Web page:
Growth rates of intracranial aneurysms: exploring constancy

Hendrik Koffijberg Ph.D. 1 , Erik Buskens M.D., Ph.D. 1 , 2 , Ale Algra M.D., Ph.D. 1 , 3 , Marieke J. H. Wermer M.D., Ph.D. 3 , and Gabriel J. E. Rinkel M.D. 3
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  • 1 Julius Center for Health Sciences and Primary Care;
  • 3 Department of Neurology, Rudolf Magnus Institute of Neuroscience, University Medical Center Utrecht; and
  • 2 Department of Epidemiology, University Medical Center Groningen, The Netherlands
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Object

The annual rate of rupture of intracranial aneurysms is often assumed to be constant, but it is unknown whether this assumption is true. Recent case reports have suggested that aneurysms grow fast in a short period of time. The authors of the present report investigated the plausibility of a constant growth rate for intracranial aneurysms.

Methods

Assuming a constant aneurysm growth rate within an individual and varying rates between individuals, a hypothetical cohort was simulated. Individuals with high growth rates will display aneurysm formation and rupture at a young age; such persons disappear early from the hypothetical cohort. As a result the mean lesion growth rate varies over time. In hypothetical cohorts with different initial mean growth rates, the authors calculated age-specific incidence rates (per 100,000 person-years) of subarachnoid hemorrhage and compared these rates with population-based data on the incidence of subarachnoid hemorrhage (per 100,000 person-years).

Results

A hypothetical cohort with a mean initial growth rate of 0.18 mm/year reproduced most closely the incidence rates observed in the population. However, even for this most plausible hypothetical cohort, age-specific incidence rates in the model differed substantially and statistically significantly from those observed in the population.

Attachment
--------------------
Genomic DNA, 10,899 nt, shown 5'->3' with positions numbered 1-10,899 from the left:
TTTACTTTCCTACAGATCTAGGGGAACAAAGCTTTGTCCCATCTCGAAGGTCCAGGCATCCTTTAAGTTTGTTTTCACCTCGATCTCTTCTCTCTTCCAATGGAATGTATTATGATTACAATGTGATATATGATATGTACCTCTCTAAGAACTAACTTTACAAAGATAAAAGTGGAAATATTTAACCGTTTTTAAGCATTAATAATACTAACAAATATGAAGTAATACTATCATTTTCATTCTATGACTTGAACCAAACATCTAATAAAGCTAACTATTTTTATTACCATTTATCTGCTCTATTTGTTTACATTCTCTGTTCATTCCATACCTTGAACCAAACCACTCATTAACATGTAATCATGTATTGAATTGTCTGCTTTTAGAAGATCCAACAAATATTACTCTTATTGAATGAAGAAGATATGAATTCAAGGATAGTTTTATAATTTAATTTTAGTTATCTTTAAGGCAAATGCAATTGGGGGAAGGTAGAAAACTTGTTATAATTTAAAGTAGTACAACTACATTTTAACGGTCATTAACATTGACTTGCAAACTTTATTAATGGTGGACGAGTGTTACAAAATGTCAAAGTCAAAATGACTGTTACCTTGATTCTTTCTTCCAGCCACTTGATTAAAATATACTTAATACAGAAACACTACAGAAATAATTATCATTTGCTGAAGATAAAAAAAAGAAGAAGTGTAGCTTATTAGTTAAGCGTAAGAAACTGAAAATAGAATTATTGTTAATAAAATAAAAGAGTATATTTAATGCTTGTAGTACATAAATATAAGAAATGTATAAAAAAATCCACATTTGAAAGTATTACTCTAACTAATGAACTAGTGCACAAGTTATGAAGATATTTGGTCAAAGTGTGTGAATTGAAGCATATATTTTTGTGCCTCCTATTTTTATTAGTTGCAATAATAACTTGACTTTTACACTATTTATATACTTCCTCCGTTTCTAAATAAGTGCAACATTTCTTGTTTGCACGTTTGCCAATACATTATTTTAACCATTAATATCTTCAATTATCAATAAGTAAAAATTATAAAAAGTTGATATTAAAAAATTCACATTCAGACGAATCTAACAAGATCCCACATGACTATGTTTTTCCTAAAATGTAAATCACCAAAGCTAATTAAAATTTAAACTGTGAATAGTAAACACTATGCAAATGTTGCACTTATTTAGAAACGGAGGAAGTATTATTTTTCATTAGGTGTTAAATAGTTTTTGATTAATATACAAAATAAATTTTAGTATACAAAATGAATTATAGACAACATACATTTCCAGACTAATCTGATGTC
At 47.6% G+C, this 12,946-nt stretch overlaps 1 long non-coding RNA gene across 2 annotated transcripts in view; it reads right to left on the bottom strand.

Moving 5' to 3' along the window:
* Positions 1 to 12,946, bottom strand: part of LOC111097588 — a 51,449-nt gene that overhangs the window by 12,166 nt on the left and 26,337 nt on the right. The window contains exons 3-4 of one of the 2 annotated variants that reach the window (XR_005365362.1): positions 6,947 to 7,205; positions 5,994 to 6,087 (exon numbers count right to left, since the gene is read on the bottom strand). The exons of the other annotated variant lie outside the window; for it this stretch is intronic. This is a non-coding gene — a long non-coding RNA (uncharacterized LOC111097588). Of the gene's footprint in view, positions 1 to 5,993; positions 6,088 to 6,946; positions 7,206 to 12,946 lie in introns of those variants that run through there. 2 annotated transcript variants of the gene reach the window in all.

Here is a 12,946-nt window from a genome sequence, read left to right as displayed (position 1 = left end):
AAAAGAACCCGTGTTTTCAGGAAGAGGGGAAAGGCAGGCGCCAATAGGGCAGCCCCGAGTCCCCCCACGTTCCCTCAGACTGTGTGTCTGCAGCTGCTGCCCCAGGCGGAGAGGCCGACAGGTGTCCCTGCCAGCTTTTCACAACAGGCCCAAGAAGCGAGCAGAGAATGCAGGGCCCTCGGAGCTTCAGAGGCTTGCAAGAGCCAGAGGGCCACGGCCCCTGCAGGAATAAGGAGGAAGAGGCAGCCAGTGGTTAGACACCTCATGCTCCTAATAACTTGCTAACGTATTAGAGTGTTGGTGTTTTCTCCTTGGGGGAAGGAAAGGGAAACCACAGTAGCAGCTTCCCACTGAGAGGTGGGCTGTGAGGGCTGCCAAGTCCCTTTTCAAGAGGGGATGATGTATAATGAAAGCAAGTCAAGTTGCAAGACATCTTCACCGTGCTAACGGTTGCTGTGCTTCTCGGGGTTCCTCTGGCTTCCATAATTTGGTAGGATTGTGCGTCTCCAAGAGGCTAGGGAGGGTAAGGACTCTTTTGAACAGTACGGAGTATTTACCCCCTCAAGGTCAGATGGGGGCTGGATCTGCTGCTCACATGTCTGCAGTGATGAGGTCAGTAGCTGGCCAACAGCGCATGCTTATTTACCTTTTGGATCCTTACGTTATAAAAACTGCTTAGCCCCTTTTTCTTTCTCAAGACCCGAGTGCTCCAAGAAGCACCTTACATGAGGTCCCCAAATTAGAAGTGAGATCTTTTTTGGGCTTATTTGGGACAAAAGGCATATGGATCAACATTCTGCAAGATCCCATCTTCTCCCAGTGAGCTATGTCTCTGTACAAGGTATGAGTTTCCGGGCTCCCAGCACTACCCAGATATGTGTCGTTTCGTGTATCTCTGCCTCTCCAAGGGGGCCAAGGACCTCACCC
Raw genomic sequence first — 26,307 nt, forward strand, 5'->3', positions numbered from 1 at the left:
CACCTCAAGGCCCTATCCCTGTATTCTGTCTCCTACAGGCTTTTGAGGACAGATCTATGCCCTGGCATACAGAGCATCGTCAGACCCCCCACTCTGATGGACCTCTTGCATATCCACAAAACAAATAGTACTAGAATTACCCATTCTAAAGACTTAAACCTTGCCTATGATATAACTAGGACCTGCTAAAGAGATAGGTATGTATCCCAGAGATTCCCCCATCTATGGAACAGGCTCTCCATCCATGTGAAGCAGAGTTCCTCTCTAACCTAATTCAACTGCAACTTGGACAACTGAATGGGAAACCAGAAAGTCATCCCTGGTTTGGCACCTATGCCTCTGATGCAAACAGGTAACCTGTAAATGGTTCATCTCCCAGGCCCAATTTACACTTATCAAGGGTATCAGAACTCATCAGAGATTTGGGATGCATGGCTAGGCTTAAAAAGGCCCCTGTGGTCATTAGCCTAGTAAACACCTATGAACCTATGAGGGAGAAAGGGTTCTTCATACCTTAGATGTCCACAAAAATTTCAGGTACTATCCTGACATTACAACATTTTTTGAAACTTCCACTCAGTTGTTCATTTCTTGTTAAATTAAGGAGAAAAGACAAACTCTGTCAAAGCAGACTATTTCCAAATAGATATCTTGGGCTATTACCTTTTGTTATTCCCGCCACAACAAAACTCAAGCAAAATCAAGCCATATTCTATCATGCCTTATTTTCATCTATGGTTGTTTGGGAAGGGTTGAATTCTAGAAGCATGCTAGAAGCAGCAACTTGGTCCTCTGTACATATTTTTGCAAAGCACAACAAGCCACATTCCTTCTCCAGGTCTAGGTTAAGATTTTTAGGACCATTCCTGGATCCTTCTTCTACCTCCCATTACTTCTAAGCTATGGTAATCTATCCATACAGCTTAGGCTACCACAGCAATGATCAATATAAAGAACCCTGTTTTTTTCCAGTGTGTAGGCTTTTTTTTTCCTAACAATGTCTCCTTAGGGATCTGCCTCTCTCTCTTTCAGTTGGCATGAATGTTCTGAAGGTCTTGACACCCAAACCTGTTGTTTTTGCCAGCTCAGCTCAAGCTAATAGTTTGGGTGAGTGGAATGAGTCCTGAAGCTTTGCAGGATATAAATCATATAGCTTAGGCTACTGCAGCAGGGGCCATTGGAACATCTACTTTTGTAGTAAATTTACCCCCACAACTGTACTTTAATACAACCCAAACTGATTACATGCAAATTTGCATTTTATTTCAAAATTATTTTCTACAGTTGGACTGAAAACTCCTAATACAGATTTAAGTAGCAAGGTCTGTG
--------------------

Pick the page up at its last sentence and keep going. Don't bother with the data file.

Conclusions

Based on the results of this study, it is unlikely that intracranial aneurysms in general grow at a constant time-independent rate. The authors hypothesized that the actual growth process is irregular and discontinuous, which results in periods with and without aneurysm growth and with high and low risks of rupture.

Abbreviations used in this paper: ACoA = anterior communicating artery; ASTRA = Aneurysm Screening After Surgical Treatment for Ruptured Aneurysms; CI = confidence interval; ICA = internal carotid artery; IDR = incidence density ratio; IMGR = initial mean growth rate; MCA = middle cerebral artery; SAH = subarachnoid hemorrhage; VBS = vertebrobasilar system.

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Contributor Notes

Address correspondence to: Hendrik Koffijberg, Ph.D., Julius Center for Health Sciences and Primary Care, University Medical Center Utrecht, P.O. Box 85500, Room STR 6.131/7.113, 3508 GA Utrecht, The Netherlands. email: h.koffijberg@umcutrecht.nl.
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